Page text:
High-school English teachers routinely assign five-paragraph essays. A five-paragraph essay starts with an introductory paragraph that ends in a topic statement. The next three paragraphs are considered the "body" of the essay; each one discusses one aspect of the topic statement. The concluding paragraph wraps it all up. An autobiographical essay is simply an autobiography written in the five-paragraph essay form. Writing one is not as daunting a task as it may seem.
Think about your life. What do you want to tell people? What are your goals and future plans? Conversely, if you died tomorrow, what are the things you would want people to know about your life and the way you lived it? How would you like to be remembered? Jot down on a piece of scratch paper all of the answers to these questions that come into your mind. Don't self-edit; just write down everything you think of. You will have the opportunity to edit later.
Try to think of one broad statement that you can make about yourself, and that encompasses much of what is in your notes. It need not incorporate everything, but it should generally reflect the most important things that you wrote about yourself. This statement is your thesis. The thesis appears at the end of the introductory paragraph. At this point, do not worry about writing the entire introduction; it is enough right now that you have a thesis.
Look at your notes and pick out three of the most important things about your life. These three specific things should relate to the thesis--your general statement about you. Write three paragraphs, and begin each one with a sentence about a specific aspect of your life. Use the rest of the paragraph to explain in detail what the concept expressed in that first sentence means to you, and why it is so important in your life. These three paragraphs are the body of your autobiographical essay.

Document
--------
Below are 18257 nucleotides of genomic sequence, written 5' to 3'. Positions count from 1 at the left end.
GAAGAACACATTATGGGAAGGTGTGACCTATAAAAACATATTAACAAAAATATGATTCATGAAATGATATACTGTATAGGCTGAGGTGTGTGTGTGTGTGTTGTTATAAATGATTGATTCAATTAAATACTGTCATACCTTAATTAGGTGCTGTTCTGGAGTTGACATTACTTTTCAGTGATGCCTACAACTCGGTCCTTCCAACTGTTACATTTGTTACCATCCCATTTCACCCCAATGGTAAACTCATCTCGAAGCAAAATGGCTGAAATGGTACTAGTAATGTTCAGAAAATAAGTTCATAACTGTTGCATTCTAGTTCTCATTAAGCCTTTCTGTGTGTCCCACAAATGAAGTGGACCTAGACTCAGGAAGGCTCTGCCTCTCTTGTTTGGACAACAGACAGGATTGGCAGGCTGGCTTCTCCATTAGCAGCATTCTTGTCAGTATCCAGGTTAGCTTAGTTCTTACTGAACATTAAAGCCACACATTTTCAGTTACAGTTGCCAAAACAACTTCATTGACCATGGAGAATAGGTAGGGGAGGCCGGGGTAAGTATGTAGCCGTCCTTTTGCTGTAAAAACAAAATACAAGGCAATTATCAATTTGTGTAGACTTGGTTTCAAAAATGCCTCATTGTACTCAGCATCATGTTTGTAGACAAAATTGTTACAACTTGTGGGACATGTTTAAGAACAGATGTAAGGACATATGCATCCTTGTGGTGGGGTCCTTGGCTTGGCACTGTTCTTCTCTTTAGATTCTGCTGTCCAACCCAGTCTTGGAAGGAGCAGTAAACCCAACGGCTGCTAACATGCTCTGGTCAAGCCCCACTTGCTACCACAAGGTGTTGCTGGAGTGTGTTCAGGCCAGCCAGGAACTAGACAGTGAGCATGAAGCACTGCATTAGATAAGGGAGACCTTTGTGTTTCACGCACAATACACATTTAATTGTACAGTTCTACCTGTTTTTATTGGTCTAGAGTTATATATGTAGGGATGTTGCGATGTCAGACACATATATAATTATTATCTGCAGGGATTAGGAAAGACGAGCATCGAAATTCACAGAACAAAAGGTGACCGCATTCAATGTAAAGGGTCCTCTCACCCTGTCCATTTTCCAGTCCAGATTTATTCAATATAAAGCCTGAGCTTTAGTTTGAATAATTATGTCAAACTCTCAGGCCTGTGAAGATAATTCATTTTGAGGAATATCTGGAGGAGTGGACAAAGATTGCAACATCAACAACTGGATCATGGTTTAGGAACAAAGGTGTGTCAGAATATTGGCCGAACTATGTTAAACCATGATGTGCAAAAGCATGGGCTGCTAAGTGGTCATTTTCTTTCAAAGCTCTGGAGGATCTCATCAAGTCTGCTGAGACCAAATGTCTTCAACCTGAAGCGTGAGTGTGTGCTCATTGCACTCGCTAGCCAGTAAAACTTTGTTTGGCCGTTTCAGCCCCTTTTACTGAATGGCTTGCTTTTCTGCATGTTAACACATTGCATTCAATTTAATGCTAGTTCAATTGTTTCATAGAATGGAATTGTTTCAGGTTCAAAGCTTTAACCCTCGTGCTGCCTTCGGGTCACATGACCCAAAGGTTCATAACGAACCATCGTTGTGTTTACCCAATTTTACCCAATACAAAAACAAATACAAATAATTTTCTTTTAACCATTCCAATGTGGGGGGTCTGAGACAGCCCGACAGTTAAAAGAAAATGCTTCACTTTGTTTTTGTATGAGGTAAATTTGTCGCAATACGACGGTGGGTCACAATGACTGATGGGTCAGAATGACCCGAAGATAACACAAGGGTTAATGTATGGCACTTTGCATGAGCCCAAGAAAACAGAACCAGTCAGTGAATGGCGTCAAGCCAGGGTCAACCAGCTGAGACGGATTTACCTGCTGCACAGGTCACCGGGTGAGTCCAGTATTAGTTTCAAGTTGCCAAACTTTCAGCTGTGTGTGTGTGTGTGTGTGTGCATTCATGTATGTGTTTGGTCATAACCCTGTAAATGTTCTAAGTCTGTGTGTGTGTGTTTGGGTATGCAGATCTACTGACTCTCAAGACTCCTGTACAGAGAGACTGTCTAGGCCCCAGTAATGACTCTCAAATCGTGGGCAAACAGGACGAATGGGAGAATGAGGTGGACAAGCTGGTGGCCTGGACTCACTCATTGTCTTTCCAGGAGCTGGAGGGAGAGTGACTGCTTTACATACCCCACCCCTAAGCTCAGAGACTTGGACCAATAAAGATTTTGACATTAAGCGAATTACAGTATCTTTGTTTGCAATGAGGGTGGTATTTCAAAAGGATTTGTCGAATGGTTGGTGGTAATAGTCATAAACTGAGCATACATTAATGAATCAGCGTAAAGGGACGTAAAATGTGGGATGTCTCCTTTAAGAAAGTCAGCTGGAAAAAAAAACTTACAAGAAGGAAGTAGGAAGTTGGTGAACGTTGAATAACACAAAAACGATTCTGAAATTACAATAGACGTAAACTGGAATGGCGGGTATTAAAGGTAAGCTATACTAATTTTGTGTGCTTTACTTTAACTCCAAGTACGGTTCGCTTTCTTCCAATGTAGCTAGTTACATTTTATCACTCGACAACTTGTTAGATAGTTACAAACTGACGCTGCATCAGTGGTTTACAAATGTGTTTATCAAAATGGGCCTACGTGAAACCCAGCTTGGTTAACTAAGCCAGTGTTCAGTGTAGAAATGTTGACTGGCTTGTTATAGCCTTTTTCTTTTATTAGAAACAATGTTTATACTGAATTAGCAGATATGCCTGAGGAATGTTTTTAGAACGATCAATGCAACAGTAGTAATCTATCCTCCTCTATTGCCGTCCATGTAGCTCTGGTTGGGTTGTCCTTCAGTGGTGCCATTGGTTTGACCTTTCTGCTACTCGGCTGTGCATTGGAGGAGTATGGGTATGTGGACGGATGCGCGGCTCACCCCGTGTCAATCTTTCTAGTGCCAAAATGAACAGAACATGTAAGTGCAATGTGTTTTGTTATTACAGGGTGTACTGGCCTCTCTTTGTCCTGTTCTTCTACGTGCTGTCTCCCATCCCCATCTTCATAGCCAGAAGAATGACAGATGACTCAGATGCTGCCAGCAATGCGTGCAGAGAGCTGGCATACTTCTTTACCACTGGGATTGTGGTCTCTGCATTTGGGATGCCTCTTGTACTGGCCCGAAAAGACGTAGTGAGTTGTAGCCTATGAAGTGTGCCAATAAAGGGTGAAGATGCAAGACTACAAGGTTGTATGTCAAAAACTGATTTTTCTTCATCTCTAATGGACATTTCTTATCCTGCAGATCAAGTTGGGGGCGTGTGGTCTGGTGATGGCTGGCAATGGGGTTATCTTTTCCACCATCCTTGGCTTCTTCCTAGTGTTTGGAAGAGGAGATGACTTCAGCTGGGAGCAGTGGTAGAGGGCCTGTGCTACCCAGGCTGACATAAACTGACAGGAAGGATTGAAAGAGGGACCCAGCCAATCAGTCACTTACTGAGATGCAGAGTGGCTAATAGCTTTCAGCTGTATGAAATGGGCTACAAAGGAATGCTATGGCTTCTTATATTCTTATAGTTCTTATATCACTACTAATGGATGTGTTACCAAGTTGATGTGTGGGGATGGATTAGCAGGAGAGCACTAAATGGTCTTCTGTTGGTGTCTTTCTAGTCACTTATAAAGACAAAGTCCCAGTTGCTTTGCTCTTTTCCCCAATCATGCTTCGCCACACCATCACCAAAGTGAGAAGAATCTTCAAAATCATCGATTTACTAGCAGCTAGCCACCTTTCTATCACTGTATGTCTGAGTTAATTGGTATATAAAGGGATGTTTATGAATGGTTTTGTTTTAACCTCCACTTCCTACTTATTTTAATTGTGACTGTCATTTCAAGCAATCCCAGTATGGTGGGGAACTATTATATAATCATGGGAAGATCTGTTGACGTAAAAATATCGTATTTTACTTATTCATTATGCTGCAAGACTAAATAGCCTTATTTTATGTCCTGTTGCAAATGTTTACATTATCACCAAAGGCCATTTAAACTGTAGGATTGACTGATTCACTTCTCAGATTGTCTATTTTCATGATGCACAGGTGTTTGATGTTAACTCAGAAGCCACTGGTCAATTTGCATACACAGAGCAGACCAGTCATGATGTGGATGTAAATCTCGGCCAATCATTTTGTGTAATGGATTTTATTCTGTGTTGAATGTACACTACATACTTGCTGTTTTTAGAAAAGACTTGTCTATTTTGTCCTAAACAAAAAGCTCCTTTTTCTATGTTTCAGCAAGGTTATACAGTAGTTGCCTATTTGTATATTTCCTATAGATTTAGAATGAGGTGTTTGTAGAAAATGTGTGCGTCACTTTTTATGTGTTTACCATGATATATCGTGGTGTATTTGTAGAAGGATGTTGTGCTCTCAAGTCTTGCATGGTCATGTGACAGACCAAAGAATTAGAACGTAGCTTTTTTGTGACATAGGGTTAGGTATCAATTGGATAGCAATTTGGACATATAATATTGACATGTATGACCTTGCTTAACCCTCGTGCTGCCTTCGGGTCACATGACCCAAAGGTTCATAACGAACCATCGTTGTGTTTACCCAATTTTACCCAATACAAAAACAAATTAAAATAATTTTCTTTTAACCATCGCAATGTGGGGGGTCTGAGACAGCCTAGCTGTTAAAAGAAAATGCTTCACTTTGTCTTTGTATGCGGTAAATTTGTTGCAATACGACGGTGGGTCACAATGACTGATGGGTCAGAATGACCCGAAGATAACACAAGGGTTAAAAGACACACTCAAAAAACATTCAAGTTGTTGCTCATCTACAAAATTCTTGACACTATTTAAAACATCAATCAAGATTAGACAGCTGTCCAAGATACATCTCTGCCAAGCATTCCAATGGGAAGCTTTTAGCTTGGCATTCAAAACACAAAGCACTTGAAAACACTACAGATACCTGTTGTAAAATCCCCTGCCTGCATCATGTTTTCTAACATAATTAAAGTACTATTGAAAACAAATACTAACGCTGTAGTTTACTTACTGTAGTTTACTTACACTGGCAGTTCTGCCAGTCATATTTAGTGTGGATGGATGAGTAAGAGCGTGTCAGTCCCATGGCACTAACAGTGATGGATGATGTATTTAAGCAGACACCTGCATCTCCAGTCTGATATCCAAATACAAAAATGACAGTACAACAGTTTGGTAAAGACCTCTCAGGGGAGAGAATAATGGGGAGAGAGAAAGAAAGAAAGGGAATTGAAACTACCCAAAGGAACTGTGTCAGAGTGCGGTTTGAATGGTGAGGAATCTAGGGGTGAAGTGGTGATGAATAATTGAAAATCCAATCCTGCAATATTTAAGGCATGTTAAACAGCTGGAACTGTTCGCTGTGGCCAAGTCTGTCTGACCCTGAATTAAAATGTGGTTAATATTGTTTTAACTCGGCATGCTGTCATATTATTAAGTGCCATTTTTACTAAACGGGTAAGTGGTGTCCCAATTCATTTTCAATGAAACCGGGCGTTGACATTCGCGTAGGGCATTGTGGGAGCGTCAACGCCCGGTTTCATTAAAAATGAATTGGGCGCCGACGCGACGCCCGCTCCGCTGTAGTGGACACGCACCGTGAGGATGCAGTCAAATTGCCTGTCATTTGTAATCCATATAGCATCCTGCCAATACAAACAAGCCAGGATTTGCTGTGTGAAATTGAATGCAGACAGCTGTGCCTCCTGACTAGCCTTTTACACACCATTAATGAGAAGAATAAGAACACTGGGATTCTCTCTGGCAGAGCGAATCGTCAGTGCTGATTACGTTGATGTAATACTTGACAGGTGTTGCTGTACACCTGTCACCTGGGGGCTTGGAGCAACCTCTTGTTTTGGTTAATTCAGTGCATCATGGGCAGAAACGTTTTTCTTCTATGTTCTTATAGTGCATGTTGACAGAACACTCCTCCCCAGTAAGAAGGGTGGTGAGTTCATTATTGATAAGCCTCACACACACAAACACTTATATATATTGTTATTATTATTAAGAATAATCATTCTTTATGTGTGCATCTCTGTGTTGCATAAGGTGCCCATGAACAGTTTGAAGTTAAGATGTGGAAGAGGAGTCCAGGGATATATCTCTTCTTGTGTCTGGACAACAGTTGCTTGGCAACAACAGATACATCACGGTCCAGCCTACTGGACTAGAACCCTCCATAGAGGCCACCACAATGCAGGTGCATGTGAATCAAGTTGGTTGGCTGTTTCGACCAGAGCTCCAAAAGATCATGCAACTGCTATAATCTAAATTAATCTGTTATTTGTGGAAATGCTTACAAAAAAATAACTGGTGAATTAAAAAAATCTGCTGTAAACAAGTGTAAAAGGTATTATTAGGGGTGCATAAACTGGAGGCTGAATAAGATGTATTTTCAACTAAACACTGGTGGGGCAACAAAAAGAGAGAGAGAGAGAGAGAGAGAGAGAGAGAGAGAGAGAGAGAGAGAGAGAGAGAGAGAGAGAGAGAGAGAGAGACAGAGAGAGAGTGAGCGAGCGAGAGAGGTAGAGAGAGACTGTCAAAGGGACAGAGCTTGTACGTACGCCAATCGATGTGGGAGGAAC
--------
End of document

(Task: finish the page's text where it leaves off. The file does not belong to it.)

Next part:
Bear in mind that introductory paragraphs start discussing a subject in general terms and become more specific as they lead up to the topic sentence. Write just such an introductory paragraph. You may begin by speaking about anything you believe to be relevant that will grab your reader's attention; you do not need to start the introductory paragraph talking about yourself. By the end of this paragraph, you should be discussing your own life, culminating in the thesis.
Pull it all together in your head. What conclusion can you state about your life and everything you've just written in your autobiographical essay? A concluding paragraph starts on a specific level and becomes more general toward the end. Write such a conclusion. One effective way to tie up everything in an autobiographical essay is to end the concluding paragraph discussing whatever you started talking about at the beginning of the introductory paragraph.
Survey this first draft of your autobiographical essay. Read through it a few times. Correct any grammar and spelling mistakes, and make your words flow as smoothly as possible. Just as important, make sure you have said what you wanted to say about yourself and your life. Don't be afraid to change things in your autobiographical essay, but keep a record of everything you write. Give yourself the chance to experiment and decide what sounds best.
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